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* Analyse des Infiniment Petits pour l'Intelligence des Lignes Courbes* (literal translation:

The book includes the first appearance of L'Hôpital's rule. The rule is believed to be the work of Johann Bernoulli, since l'Hôpital, a nobleman, paid Bernoulli a retainer of 300₣ per year to keep him updated on developments in calculus and to solve problems he had. Moreover, the two signed a contract allowing l'Hôpital to use Bernoulli's discoveries in any way he wished.^{[1]}^{[2]} Among these problems was that of limits of indeterminate forms. When l'Hôpital published his book, he gave due credit to Bernoulli and, not wishing to take credit for any of the mathematics in the book, he published the work anonymously. Bernoulli, who was known for being extremely jealous, claimed to be the author of the entire work. Nevertheless, the rule was named for l'Hôpital, who never claimed to have invented it in the first place.^{[3]}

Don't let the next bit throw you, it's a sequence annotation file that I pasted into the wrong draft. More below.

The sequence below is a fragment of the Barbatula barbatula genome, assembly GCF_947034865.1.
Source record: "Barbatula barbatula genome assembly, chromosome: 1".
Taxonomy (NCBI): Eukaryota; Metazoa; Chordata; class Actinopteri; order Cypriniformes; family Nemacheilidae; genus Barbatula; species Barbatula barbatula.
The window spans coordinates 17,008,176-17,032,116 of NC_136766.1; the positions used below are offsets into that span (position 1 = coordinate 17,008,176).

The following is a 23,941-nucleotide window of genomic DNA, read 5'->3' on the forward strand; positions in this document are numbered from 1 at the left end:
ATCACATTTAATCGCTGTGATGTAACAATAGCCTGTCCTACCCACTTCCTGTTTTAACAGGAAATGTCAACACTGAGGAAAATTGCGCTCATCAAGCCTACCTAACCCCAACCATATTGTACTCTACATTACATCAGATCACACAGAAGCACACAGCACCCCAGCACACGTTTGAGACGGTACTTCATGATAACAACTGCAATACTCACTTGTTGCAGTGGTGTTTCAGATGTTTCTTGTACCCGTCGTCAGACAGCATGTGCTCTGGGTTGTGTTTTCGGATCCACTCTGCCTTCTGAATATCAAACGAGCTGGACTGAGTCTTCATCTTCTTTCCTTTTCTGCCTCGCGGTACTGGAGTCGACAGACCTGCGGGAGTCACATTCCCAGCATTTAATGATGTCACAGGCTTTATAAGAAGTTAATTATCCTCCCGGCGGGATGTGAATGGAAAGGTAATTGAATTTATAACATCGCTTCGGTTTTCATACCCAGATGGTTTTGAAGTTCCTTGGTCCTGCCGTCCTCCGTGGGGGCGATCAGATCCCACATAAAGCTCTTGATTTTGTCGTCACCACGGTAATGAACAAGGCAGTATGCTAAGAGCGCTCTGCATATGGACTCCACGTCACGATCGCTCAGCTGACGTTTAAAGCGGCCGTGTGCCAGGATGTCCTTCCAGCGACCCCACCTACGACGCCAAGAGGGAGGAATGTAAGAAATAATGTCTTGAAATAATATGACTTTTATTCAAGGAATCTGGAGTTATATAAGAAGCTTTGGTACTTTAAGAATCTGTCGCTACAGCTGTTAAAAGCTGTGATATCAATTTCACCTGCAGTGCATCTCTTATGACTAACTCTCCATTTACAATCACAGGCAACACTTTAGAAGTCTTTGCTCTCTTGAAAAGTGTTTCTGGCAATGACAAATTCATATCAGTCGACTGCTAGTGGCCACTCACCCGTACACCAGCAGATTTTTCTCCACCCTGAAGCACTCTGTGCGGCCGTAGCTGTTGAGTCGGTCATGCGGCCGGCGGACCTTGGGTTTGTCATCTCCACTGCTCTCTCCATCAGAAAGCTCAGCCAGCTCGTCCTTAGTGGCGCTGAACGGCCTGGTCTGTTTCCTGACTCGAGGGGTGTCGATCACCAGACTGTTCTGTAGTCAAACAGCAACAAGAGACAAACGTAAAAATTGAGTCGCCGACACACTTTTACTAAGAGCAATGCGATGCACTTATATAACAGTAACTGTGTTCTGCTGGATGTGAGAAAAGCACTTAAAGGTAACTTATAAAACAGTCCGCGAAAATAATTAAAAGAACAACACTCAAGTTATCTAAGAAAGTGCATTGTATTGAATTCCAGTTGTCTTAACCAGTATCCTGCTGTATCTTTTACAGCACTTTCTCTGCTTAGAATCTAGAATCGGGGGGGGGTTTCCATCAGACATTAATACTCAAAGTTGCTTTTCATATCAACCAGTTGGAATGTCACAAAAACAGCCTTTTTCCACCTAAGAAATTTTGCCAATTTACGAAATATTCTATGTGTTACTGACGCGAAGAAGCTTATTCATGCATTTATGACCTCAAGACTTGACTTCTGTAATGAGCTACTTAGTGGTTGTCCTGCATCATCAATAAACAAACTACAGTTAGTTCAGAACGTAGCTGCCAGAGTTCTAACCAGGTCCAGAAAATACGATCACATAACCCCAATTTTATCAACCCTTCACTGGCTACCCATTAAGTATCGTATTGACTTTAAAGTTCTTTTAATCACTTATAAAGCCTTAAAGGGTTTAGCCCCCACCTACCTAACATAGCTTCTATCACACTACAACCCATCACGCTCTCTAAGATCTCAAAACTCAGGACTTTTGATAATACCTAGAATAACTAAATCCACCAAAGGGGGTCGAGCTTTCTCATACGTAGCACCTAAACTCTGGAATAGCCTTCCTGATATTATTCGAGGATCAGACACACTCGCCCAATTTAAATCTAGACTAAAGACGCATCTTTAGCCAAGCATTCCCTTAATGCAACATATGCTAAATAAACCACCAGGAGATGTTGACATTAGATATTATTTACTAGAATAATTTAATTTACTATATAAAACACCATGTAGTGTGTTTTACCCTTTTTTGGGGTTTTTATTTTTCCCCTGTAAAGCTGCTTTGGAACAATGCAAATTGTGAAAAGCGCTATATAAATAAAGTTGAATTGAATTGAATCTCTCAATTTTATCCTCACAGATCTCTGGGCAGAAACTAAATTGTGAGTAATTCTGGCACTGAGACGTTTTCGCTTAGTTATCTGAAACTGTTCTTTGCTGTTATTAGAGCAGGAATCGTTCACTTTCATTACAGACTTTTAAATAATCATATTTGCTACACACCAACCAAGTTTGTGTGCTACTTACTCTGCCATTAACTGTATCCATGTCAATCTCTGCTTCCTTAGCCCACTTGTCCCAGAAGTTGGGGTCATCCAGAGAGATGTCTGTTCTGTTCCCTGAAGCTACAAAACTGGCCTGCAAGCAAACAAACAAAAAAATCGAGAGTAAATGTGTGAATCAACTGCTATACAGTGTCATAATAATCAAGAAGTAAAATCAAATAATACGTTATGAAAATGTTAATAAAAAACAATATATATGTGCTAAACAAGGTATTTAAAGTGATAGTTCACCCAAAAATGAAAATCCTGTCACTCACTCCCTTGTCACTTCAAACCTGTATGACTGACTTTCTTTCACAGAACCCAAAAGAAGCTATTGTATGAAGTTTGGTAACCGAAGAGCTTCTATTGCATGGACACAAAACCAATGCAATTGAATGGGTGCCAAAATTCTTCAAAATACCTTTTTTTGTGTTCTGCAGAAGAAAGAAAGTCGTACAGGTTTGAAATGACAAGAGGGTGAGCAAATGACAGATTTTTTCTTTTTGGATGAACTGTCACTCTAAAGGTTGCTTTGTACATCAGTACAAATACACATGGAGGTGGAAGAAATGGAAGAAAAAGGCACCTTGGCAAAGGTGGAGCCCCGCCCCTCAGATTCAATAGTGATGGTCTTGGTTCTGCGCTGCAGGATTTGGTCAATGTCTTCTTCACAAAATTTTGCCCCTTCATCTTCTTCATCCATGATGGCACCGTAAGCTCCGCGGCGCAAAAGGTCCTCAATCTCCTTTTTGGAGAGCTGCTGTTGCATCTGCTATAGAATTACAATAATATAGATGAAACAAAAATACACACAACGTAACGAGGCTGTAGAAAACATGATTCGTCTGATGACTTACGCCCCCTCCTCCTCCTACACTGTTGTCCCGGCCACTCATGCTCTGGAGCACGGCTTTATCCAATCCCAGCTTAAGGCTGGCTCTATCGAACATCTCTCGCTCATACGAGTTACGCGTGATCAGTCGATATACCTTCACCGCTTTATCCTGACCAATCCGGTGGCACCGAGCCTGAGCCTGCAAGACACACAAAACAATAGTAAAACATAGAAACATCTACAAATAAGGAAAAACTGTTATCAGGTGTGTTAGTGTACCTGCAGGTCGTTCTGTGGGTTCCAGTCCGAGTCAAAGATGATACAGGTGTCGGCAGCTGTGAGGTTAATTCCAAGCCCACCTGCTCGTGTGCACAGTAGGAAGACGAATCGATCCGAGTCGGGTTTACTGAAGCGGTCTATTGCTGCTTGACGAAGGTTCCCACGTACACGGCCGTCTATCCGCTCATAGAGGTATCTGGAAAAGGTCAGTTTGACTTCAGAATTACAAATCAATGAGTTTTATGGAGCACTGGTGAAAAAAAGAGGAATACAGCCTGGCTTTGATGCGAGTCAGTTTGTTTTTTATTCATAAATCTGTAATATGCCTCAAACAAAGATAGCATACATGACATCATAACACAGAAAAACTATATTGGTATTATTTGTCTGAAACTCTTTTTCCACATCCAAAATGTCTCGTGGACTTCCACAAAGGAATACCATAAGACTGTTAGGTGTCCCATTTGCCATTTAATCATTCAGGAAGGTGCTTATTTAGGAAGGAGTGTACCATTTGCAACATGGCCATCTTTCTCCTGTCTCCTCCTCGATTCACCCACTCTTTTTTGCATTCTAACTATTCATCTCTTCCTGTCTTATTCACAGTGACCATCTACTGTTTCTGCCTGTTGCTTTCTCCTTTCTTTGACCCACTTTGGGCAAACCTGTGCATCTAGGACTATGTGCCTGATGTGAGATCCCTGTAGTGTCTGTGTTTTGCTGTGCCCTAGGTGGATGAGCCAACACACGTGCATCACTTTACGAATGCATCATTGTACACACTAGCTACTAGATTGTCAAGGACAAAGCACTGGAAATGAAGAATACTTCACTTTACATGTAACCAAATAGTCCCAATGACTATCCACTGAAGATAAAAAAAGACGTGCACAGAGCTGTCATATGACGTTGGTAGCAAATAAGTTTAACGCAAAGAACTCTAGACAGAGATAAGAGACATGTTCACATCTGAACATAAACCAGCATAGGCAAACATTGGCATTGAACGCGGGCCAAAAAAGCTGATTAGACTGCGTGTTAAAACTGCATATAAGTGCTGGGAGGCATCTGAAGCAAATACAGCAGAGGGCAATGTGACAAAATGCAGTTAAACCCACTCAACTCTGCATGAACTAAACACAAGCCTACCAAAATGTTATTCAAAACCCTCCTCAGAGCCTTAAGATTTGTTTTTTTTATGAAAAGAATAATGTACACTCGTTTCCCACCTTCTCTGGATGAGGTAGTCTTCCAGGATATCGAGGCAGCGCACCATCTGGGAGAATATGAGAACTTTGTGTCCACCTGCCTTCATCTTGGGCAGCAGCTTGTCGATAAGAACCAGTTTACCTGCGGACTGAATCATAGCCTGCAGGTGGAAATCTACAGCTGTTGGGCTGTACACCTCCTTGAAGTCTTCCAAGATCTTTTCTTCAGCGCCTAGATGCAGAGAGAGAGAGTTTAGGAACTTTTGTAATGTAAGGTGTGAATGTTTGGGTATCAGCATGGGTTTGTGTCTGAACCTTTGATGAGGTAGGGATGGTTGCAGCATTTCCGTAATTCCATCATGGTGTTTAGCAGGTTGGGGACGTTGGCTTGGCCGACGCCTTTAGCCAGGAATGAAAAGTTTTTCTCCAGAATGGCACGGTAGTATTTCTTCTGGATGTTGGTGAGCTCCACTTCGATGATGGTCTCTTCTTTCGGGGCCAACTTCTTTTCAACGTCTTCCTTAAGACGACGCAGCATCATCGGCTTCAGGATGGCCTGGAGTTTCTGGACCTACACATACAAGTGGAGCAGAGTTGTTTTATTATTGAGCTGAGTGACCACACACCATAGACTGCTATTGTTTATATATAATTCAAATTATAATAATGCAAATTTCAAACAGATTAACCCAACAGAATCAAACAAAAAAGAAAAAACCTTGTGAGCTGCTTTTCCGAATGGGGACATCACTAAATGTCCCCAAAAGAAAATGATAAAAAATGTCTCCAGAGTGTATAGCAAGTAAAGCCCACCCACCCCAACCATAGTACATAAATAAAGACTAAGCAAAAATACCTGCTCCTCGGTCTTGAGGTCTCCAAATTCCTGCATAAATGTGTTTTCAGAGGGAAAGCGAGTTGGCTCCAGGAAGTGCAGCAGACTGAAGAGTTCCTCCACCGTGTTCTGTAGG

**^**Maor, Eli (1994),*E: The Story of a Number*, Princeton University Press, p. 116.**^**Truesdell, C. (1958), "The New Bernoulli Edition",*Isis*,**49**(1): 54–62, JSTOR 226604. See pp. 59–62, discussing the strange agreement between Bernoulli and l'Hôpital.**^**Finney, Ross L.; Thomas, George B. (1994),*Calculus*(2nd ed.), Addison Wesley, p. 390.

*Analyse des Infiniment Petits pour l'Intelligence des Lignes Courbes*in various formats (djvu, pdf, etc.) at the Internet Archive.*Calculi infinitesimalis Pars I, seu calculus differentialis, expositus analysi infinite parvorum*: a 1764 edition (Trattner) of '*Analyse des infiniment petits*, at the université de Strasbourg.